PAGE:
One of Jimmy‘s lungs collapsed when he was 14 but it didn‘t appear to stall him for long. By 1909 he broke onto Carrig‘s second team, in 1911 he graduated to the firsts and a year later he made his debut for Cork.
The hat that he always wore on the field wouldn‘t have set him apart much at the time, but soon his goals did. Cork lost the All Ireland final to Kilkenny in 1912, but when they reached the All Ireland final again in 1915 Kennedy was in the thick of it: four goals in the Munster final against Clare – who were All Ireland champions at the time – and another goal against Laois in the All Ireland final. Cork lost, however, and their wait since 1906 for an All Ireland would go on another four years; by then Kennedy was captain.
He started the 1919 championship with six goals against Waterford and finished it with three in the All Ireland final against Dublin. It was his greatest triumph. In 1924 he was picked on the All Ireland team to take part in the Tailteann Games, a tournament which also involved England, Scotland, Wales and the USA. Kennedy was one of only two Cork players selected, but his career was already in its twilight. Two years later, when Cork won the All Ireland again, he was on the bench. His second All Ireland medal brought to 19 his haul of inter-county medals from all competitions and tournaments; it was the least his eminence was due.
Jimmy followed his father into the butchering business learning his trade in the family shop on Chapel Lane before starting up on his own in Cobh. After his hurling career he emigrated to England and after some years returned to Carrig where he died in 1973.
John O’Keeffe‘s father, Pats, won an All Ireland medal with Cork in 1893, the first All Ireland won by a Carrig man, and, when John won his medal with Cork in 1919, they became the first father and son to win All Irelands in the GAA’s history.
John was a small man, but stocky and gifted. Willie John Daly saw him play at the end of his career: “I remember discussing him with Mick Barry once and we both said the same thing about John, that he was the sweetest hurler. That covers a lot of things. He was a small man for centre field but he never caught the ball. He’d double on the ball with a ground shot. He’d let the puckout land and let fly and he was quite capable of putting it over the bar.” “Another knack he had was dribbling with the ball along the ground and whatever way he did it the ball was always protected from players coming in and pulling against him. The hurley was always in front of the ball. He was a tough man too, even though he was small.”
John also played for Cork in the 1920 All Ireland final against Dublin which wasn’t played until 1922 but he was reported to have got a bellyful from Bob Muckler and Cork lost by six points. Along with Jimmy Kennedy he was chosen on the All Ireland team for the Tailteann Games in 1924, but on the morning of the match he cut himself shaving and came out in a such a bad rash that he was unable to play.
He played as a teenager on the Carrig team that won the junior county championship in 1915 and was still playing in the 1930s, even though he didn’t play in any of Carrig’s senior county appearances that decade. He made a comeback for a single men versus married men match in the field in the late 1940s, but that was the very end of it.
During his career he used make his own hurleys and he continued to make hurleys for some Carrig players in his retirement. He also made sliotars which the club used. That generation grew up with self-suficiency and never let it drop. John passed away in Carrig in 1974.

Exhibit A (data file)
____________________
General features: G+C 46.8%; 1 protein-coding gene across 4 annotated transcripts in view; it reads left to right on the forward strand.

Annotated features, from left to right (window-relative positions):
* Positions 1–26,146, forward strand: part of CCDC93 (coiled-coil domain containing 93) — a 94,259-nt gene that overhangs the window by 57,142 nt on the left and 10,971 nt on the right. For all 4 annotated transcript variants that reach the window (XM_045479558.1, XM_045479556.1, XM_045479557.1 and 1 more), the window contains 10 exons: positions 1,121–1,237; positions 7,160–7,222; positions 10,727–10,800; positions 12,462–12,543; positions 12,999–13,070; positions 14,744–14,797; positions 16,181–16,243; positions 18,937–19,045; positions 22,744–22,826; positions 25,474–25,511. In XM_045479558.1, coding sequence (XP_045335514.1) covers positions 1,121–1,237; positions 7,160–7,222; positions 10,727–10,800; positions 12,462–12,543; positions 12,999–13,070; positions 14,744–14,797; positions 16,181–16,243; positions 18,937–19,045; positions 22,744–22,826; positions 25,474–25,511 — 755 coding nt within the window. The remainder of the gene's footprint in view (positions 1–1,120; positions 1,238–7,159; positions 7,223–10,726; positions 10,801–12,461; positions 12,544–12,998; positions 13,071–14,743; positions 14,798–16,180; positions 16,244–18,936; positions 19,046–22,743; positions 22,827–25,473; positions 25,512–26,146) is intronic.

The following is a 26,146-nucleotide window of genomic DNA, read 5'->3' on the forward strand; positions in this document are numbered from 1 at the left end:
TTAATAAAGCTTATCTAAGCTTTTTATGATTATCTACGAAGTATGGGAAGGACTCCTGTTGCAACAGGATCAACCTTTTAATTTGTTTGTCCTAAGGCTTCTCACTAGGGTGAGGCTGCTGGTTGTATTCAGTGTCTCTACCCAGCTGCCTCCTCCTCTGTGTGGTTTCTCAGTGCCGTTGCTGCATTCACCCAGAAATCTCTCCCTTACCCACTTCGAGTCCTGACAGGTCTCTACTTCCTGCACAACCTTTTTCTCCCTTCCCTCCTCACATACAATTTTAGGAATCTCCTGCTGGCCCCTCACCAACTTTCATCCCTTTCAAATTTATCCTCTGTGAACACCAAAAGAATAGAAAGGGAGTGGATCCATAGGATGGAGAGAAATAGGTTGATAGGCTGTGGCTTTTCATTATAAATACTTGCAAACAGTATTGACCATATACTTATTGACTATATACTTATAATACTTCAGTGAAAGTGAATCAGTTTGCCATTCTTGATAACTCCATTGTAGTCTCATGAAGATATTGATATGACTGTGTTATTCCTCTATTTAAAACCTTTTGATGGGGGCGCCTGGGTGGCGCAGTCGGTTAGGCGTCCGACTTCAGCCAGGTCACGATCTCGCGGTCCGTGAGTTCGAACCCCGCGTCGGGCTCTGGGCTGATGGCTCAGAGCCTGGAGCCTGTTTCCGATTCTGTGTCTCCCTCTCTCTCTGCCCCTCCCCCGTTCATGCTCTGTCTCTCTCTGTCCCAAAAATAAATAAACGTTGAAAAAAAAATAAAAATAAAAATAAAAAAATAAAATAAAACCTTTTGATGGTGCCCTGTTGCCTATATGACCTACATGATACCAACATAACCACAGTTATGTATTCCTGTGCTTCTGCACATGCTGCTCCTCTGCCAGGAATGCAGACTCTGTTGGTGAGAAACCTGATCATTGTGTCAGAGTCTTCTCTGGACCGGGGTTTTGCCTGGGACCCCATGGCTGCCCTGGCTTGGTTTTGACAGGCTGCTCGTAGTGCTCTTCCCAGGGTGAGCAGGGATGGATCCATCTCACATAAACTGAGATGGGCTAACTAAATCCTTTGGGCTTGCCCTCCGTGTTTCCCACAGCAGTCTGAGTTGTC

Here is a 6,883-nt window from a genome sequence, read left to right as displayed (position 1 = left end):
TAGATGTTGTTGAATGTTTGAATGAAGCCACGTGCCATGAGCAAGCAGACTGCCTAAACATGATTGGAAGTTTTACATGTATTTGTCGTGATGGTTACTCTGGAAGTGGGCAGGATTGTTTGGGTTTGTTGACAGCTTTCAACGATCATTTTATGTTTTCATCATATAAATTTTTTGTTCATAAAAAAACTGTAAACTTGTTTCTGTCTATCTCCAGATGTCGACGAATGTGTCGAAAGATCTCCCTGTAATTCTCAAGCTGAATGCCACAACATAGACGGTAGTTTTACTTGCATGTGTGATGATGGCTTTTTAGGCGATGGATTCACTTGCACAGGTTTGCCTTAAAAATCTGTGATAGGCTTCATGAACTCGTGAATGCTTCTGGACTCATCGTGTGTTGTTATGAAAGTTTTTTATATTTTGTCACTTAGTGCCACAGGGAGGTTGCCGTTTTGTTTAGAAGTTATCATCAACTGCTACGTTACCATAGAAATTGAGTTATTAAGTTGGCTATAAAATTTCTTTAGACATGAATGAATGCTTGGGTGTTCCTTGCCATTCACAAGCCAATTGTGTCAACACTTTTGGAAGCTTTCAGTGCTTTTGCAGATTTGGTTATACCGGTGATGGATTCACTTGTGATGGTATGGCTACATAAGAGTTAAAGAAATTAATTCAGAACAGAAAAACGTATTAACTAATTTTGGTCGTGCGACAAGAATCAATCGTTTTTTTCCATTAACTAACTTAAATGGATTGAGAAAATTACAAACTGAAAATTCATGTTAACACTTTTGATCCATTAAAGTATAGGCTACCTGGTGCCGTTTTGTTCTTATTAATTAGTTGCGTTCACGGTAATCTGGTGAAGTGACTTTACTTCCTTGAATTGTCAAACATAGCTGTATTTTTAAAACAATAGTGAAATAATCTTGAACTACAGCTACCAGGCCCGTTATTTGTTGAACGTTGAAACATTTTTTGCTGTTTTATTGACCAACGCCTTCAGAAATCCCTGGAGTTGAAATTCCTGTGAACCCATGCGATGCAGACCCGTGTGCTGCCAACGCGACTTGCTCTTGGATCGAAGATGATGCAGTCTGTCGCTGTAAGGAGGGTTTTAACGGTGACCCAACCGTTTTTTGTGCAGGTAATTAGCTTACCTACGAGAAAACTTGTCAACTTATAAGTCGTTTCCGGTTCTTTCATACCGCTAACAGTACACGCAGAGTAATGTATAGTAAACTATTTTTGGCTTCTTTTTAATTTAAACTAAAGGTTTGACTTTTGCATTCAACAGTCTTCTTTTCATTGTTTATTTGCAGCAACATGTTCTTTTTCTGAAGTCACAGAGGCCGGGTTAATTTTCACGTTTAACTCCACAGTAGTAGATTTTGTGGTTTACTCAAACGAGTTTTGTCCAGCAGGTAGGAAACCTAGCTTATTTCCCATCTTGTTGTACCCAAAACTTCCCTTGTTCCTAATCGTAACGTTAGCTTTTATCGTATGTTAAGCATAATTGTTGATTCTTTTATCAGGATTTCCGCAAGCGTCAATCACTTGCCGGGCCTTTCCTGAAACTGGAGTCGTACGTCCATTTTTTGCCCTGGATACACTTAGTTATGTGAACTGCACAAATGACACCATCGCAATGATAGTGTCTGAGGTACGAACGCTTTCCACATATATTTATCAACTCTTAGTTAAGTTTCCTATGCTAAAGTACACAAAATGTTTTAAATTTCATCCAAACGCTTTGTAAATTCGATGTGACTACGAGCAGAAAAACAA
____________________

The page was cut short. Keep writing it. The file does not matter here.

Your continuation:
‘Sailor’ Grey had never been to sea. As a boy he sailed toy boats in ponds and the name stuck. The first goalposts he stood between were two telegraph poles in Chapel Lane. The position stuck too. His brother Jimmy was already on the Carrig senior team when Ned won his place in 1915.
In those days it was nothing to be a fanatic: “We took no notice of walking to Midleton for a match or cycling to Cork either,” he said years later, “we just craved for Sunday to come to take part in some match – any match. We played for the love of the game and nothing else.”
Playing in goal back then though made certain demands: “It was much tougher than today,” he told Tim Horgan in Cork’s Hurling Story, “a goalminder had to watch the point lines as well as the goal line and that meant you had to be very fit. Mind you, I always got good protection from the back men. The forwards were never allowed to charge in as you sometimes see today, so it wasn’t really a dangerous position to play in.”
‘Sailor‘s’ inter-county career only lasted four seasons but it included two All Ireland finals. After the victory of 1919 Cork reached the final of the 1920 championship as well, but Dublin avenged the defeat of 1919 and it turned out to be Sailor’s last game for Cork.
That year he became one of the first recruits to the newly established Garda Siochana and it took him away from Carrig. After spells in Ennis and Killarney he was posted to Dublin where he finished his playing career with the Faughs and Garda clubs. Ned died in 1974.
According to a fragment of an old recitation which has survived the geographical breakdown of the county winning team was thus; “There were five from the Lane (Chapel Lane), three from Barryscourt. Two from the village and five from the north.” The author, however, seems to have exercised some poetic licence given that Jack Mulcahy was actually from Rossmore rather than Barryscourt.
‘Sailor’ Grey’s brother Jim was another of the players from Chapel Lane. A postman, he was also the club secretary. The Greys were related to Paddy ‘Thatcher’ Cotter and Garrett ‘Fred’ Cotter and by marriage to Matt Fouhy of Barryscourt. Fouhy’s son, also Matt, went on to become one of Carrig‘s and Cork’s greatest hurlers.